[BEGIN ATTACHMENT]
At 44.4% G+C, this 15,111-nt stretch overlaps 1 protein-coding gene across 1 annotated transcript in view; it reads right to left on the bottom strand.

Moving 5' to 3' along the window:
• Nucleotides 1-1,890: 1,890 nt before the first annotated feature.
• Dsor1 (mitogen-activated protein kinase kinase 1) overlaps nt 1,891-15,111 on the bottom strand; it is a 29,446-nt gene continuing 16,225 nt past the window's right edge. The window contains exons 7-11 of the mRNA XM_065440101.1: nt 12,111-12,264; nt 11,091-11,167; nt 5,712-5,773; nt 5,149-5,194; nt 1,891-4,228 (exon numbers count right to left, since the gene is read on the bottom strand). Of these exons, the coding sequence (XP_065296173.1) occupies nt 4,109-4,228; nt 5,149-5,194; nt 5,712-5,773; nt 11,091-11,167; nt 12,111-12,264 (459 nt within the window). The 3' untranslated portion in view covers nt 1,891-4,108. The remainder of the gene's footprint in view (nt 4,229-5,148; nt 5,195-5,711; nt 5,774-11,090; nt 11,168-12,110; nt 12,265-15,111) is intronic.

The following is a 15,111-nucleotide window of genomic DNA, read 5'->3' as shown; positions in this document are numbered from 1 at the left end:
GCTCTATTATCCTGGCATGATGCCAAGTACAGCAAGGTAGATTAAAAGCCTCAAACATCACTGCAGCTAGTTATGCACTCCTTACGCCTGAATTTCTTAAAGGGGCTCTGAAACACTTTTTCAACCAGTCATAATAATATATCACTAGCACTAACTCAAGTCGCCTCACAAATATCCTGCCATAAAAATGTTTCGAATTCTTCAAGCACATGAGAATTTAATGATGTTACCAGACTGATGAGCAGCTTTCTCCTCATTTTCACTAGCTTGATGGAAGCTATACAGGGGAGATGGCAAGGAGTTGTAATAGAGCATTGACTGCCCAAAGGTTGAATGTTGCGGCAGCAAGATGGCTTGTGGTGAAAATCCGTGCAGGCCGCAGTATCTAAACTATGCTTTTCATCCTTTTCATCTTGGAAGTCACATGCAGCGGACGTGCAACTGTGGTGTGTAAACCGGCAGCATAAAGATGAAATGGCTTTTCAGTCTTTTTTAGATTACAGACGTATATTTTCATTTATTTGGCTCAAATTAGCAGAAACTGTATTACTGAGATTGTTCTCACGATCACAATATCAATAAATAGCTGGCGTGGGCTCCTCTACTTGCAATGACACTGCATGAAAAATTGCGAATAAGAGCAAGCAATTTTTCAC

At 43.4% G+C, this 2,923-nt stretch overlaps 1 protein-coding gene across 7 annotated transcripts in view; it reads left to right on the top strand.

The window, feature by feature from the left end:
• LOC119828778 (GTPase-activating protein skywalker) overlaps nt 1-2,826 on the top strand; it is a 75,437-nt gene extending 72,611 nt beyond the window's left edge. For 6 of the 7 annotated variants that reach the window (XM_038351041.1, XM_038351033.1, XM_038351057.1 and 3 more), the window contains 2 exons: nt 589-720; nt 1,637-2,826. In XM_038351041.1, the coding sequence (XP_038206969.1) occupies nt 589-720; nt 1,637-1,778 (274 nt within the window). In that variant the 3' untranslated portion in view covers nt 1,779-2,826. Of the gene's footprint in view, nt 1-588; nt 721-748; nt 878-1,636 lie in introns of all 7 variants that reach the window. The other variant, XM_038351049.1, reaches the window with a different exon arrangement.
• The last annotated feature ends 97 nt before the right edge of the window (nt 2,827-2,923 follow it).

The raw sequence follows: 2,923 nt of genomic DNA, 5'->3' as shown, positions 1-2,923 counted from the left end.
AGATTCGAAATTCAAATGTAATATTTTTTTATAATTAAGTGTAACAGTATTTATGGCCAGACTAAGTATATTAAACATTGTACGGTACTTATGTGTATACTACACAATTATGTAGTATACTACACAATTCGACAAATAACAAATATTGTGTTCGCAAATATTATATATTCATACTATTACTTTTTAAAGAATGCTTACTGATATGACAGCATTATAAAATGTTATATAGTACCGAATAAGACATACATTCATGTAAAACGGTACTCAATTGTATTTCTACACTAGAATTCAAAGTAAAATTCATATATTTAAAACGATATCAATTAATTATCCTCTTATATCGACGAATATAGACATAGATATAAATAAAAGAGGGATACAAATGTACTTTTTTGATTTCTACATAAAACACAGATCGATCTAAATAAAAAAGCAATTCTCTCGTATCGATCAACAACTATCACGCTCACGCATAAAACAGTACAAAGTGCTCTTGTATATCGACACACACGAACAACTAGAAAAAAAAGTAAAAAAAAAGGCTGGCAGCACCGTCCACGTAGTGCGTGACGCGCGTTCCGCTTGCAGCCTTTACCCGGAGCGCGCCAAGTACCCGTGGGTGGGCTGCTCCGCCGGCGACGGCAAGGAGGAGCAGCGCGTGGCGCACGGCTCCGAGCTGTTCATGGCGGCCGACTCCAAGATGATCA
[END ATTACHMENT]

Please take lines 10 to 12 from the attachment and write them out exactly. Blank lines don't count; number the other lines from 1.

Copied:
• The last annotated feature ends 97 nt before the right edge of the window (nt 2,827-2,923 follow it).

The raw sequence follows: 2,923 nt of genomic DNA, 5'->3' as shown, positions 1-2,923 counted from the left end.
AGATTCGAAATTCAAATGTAATATTTTTTTATAATTAAGTGTAACAGTATTTATGGCCAGACTAAGTATATTAAACATTGTACGGTACTTATGTGTATACTACACAATTATGTAGTATACTACACAATTCGACAAATAACAAATATTGTGTTCGCAAATATTATATATTCATACTATTACTTTTTAAAGAATGCTTACTGATATGACAGCATTATAAAATGTTATATAGTACCGAATAAGACATACATTCATGTAAAACGGTACTCAATTGTATTTCTACACTAGAATTCAAAGTAAAATTCATATATTTAAAACGATATCAATTAATTATCCTCTTATATCGACGAATATAGACATAGATATAAATAAAAGAGGGATACAAATGTACTTTTTTGATTTCTACATAAAACACAGATCGATCTAAATAAAAAAGCAATTCTCTCGTATCGATCAACAACTATCACGCTCACGCATAAAACAGTACAAAGTGCTCTTGTATATCGACACACACGAACAACTAGAAAAAAAAGTAAAAAAAAAGGCTGGCAGCACCGTCCACGTAGTGCGTGACGCGCGTTCCGCTTGCAGCCTTTACCCGGAGCGCGCCAAGTACCCGTGGGTGGGCTGCTCCGCCGGCGACGGCAAGGAGGAGCAGCGCGTGGCGCACGGCTCCGAGCTGTTCATGGCGGCCGACTCCAAGATGATCA